A Tokyo businessman (Hiroshi Hada), transferred to L.A, molests a teenage girl on a train. It turns out that the girl is the daughter of a vice cop. But in one of those plot twists that can only occur in the movies, the cop is assigned to find the businessman's own daughter who has been kidnapped and forced into a teen prostitution ring.Written by
John Sacksteder <email@example.com>
It's been a couple days since I watched it, and I just had to let it sink in. Fans of the Bronson/Thompson pairing will know what to get (being no restrictions within a Cannon production), but for some particular reason it didn't hit home for me. Well not straight away. This is probably the pairs' most daring work (yeah more so than "The Evil That Men Do (1984)"), and fittingly the last they would make together in a technically well-made fable. What ruffled a lot of feathers when this came out was the exploitative topics at hand (child prostitution, repressed sexual desire and drug addiction), and the way they were handled and brought across. They are gruelling, stomach churning and sleazily downbeat, but never did it struck those cords with almighty, gut-busting force. The ugliness of these facets definitely creeps in, but the emotional drive while being there, feels quite thin with an uneasy and bitter underbelly taking hold.
Thompson's sufficiently polished direction (though a more raw edge to it would've been better) paints a rotten, grimy and scummy texture through heavy atmospheric vibes than anything visually punishing. Gideon Porath's leering cinematography streamlined the feature. For a Bronson film, action makes little head-way. Quite strange, but its slow going pace lets the basic premise evolve, with its two separate stories eventually interlocking with each other with a neat slice of irony and karma, which made the material not so predictable and largely authentic. However don't worry too much, as Bronson does gets his hands dirty, just the way we like it too. Serving out his 'own' unpleasant justice in few memorable sequences!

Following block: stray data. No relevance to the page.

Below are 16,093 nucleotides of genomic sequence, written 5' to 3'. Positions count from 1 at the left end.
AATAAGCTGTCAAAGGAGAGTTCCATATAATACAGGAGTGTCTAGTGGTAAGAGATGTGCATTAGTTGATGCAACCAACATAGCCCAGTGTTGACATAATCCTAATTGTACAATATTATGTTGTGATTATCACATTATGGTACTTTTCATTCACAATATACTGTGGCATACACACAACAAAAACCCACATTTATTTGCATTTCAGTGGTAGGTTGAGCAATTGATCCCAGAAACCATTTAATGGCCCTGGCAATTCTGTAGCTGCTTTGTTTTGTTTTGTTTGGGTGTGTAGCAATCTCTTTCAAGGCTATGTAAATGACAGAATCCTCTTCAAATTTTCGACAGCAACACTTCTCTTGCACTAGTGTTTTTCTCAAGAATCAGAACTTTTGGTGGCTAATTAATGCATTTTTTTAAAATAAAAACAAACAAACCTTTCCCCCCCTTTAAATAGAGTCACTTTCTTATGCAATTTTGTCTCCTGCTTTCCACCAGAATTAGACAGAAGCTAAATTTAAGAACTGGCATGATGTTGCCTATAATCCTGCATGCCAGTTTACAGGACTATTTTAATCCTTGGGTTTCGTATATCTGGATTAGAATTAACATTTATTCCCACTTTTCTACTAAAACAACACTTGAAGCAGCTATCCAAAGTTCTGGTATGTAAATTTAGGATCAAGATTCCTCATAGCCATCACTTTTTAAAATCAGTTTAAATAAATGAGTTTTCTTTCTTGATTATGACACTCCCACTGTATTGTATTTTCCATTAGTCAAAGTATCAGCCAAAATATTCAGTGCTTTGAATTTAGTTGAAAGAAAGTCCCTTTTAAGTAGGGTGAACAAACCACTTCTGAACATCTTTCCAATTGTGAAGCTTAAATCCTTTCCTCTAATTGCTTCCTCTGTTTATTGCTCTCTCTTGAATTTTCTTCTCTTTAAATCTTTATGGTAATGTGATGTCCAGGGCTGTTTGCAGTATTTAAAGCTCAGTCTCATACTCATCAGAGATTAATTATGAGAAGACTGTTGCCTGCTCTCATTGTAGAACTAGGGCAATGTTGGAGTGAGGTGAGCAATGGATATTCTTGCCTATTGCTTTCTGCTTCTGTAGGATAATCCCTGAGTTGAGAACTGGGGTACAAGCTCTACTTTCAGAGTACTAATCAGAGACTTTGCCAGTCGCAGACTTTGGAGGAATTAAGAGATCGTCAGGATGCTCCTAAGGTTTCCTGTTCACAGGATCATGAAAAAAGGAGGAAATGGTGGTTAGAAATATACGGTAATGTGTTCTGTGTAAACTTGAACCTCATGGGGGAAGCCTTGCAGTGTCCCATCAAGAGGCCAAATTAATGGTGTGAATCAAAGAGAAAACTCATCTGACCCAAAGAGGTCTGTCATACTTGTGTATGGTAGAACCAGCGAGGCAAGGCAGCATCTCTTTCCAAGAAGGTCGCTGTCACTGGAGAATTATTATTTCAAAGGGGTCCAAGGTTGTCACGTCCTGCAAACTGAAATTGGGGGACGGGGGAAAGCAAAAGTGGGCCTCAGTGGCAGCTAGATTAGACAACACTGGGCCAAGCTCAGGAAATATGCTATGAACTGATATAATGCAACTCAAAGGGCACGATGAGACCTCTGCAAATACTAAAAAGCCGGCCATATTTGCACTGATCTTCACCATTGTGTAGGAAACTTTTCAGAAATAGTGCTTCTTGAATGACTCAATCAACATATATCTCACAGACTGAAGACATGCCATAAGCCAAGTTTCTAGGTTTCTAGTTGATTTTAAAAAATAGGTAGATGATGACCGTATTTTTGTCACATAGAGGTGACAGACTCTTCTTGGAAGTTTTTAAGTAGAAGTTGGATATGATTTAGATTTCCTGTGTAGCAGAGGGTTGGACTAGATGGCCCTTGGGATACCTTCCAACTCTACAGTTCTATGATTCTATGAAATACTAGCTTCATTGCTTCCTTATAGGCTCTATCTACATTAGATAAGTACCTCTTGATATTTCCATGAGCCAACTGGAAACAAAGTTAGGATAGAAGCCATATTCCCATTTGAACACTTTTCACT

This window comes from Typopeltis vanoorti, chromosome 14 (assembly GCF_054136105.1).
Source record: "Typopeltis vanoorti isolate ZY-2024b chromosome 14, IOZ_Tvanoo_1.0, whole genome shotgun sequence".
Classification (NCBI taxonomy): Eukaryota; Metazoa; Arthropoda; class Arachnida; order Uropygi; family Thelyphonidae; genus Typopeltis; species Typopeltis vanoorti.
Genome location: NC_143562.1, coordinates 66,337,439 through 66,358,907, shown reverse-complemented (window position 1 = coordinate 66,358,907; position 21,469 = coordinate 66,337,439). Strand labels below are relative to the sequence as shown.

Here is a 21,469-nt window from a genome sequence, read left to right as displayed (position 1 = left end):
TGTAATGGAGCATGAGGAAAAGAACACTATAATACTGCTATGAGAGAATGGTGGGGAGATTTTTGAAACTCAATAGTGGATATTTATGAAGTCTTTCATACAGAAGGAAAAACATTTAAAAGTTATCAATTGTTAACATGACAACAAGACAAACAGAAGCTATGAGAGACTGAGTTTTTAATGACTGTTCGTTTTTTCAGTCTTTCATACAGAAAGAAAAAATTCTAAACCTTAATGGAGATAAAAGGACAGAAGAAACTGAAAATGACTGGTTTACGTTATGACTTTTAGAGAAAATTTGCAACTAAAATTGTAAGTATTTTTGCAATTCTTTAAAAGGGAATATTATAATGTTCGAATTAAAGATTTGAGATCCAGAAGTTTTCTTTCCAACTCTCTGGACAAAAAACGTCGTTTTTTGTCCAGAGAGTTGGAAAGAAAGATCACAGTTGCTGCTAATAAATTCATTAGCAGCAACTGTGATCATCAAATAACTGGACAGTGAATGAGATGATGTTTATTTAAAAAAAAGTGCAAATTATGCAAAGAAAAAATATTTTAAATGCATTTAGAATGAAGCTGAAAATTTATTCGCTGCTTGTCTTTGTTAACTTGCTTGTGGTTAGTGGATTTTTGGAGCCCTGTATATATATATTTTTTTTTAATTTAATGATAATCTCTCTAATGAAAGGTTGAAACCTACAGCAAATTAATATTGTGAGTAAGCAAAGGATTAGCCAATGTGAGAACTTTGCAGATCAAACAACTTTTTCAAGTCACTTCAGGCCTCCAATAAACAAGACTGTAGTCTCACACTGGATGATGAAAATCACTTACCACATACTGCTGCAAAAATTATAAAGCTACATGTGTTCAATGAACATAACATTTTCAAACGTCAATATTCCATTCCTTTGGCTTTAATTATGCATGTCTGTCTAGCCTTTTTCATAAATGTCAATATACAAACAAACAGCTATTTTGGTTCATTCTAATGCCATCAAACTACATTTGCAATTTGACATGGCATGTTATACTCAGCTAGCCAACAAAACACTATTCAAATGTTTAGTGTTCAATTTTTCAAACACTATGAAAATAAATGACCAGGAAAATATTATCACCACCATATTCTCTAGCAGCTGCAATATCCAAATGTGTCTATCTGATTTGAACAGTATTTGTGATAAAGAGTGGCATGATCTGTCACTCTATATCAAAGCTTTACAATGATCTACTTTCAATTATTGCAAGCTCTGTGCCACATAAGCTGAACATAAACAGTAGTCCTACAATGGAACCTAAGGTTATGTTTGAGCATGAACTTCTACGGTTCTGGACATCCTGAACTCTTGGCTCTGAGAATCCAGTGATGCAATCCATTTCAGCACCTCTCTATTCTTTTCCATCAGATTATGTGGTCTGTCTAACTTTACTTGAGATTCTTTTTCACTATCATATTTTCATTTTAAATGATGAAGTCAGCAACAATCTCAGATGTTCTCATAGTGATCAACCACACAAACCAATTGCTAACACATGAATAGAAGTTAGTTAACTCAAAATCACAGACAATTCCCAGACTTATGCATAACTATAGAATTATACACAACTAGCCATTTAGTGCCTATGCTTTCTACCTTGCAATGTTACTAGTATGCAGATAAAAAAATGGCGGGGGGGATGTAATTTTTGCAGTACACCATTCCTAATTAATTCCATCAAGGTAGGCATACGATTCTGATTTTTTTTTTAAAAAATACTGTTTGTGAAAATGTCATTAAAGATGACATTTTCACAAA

Some might say that Bronson in the latter end of his career (mainly through the 80s) made a living out of the same character and motivation. But an earnestly scathing script, helps give Bronson something interesting to work with (even a bit of western and eastern cross-culture differences plant themselves in early, and play a bigger part to story's progression) and makes for a weathered, but righteously hard-hitting performance of a multi-facet character. In support; Juan Hernandez's seedy pimp is a disturbingly slimy portrayal and James Pax's square Japanese businessman with an uncontrollable sexual urge effectively counter-punches Bronson and Hernandez's characters. None of these are clean characters, even though Bronson has the badge. He shows his insecurity, of the subject and uses it to make his actions justified. In the lesser co-starring roles is an exceptional Peggy Lipton as Bronson's wife. Perry Lopez is good in the loyal, but tired cop partner. An imposing Sy Richardson plays one of Hernandez's goons. Amy Hathaway shines as Bronson's on screen daughter and Kumiko Hayakawa impresses with a movingly gusty turn as the young kidnapped girl. As for Greg De Belles' funky music score, I found it sloppy and unsuited instead of sapping bleakness. I just wanted the musical pieces to get under my skin.
The dark, unsparing perverse tone doesn't make it enjoyable entertainment. However it really does linger on the mind, and holds a steady curiosity to it.
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